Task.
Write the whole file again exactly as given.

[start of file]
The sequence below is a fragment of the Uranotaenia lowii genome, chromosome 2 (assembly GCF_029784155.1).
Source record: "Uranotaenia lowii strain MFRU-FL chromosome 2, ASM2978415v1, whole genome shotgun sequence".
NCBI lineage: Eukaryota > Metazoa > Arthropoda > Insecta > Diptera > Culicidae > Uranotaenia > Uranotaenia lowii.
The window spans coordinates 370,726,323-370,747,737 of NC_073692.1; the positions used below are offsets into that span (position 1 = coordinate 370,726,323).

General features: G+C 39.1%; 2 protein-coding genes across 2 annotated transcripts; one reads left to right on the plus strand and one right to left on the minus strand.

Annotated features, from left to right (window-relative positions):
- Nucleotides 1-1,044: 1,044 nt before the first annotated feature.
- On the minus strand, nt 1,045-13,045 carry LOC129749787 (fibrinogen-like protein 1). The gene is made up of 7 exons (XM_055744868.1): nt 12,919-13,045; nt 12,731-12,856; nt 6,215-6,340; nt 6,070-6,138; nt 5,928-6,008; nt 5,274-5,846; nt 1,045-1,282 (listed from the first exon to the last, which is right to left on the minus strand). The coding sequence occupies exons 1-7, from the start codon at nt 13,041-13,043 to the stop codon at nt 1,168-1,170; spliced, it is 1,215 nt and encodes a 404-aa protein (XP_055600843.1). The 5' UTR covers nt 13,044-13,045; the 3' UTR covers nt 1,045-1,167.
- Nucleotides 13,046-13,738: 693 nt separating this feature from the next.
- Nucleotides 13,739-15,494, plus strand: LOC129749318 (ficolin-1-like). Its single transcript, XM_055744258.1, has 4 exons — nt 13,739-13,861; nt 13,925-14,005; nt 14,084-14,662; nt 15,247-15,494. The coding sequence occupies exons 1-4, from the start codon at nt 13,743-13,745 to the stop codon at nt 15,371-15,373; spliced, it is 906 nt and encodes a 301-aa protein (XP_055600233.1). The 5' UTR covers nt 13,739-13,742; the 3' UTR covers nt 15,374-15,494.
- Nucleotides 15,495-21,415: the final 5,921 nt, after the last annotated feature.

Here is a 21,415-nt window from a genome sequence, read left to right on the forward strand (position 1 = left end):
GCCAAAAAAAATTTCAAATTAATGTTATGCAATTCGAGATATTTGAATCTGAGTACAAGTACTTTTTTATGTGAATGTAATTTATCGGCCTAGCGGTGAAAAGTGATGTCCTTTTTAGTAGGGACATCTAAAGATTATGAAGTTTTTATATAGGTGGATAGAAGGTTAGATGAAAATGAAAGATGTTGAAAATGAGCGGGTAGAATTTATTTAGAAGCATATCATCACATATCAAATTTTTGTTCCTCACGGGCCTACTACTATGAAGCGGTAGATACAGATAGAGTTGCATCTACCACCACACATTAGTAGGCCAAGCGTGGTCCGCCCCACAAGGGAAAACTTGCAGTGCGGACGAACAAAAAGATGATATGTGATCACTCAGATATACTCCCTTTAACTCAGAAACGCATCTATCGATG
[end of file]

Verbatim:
The sequence below is a fragment of the Uranotaenia lowii genome, chromosome 2 (assembly GCF_029784155.1).
Source record: "Uranotaenia lowii strain MFRU-FL chromosome 2, ASM2978415v1, whole genome shotgun sequence".
NCBI lineage: Eukaryota > Metazoa > Arthropoda > Insecta > Diptera > Culicidae > Uranotaenia > Uranotaenia lowii.
The window spans coordinates 370,726,323-370,747,737 of NC_073692.1; the positions used below are offsets into that span (position 1 = coordinate 370,726,323).

General features: G+C 39.1%; 2 protein-coding genes across 2 annotated transcripts; one reads left to right on the plus strand and one right to left on the minus strand.

Annotated features, from left to right (window-relative positions):
- Nucleotides 1-1,044: 1,044 nt before the first annotated feature.
- On the minus strand, nt 1,045-13,045 carry LOC129749787 (fibrinogen-like protein 1). The gene is made up of 7 exons (XM_055744868.1): nt 12,919-13,045; nt 12,731-12,856; nt 6,215-6,340; nt 6,070-6,138; nt 5,928-6,008; nt 5,274-5,846; nt 1,045-1,282 (listed from the first exon to the last, which is right to left on the minus strand). The coding sequence occupies exons 1-7, from the start codon at nt 13,041-13,043 to the stop codon at nt 1,168-1,170; spliced, it is 1,215 nt and encodes a 404-aa protein (XP_055600843.1). The 5' UTR covers nt 13,044-13,045; the 3' UTR covers nt 1,045-1,167.
- Nucleotides 13,046-13,738: 693 nt separating this feature from the next.
- Nucleotides 13,739-15,494, plus strand: LOC129749318 (ficolin-1-like). Its single transcript, XM_055744258.1, has 4 exons — nt 13,739-13,861; nt 13,925-14,005; nt 14,084-14,662; nt 15,247-15,494. The coding sequence occupies exons 1-4, from the start codon at nt 13,743-13,745 to the stop codon at nt 15,371-15,373; spliced, it is 906 nt and encodes a 301-aa protein (XP_055600233.1). The 5' UTR covers nt 13,739-13,742; the 3' UTR covers nt 15,374-15,494.
- Nucleotides 15,495-21,415: the final 5,921 nt, after the last annotated feature.

Here is a 21,415-nt window from a genome sequence, read left to right on the forward strand (position 1 = left end):
GCCAAAAAAAATTTCAAATTAATGTTATGCAATTCGAGATATTTGAATCTGAGTACAAGTACTTTTTTATGTGAATGTAATTTATCGGCCTAGCGGTGAAAAGTGATGTCCTTTTTAGTAGGGACATCTAAAGATTATGAAGTTTTTATATAGGTGGATAGAAGGTTAGATGAAAATGAAAGATGTTGAAAATGAGCGGGTAGAATTTATTTAGAAGCATATCATCACATATCAAATTTTTGTTCCTCACGGGCCTACTACTATGAAGCGGTAGATACAGATAGAGTTGCATCTACCACCACACATTAGTAGGCCAAGCGTGGTCCGCCCCACAAGGGAAAACTTGCAGTGCGGACGAACAAAAAGATGATATGTGATCACTCAGATATACTCCCTTTAACTCAGAAACGCATCTATCGATG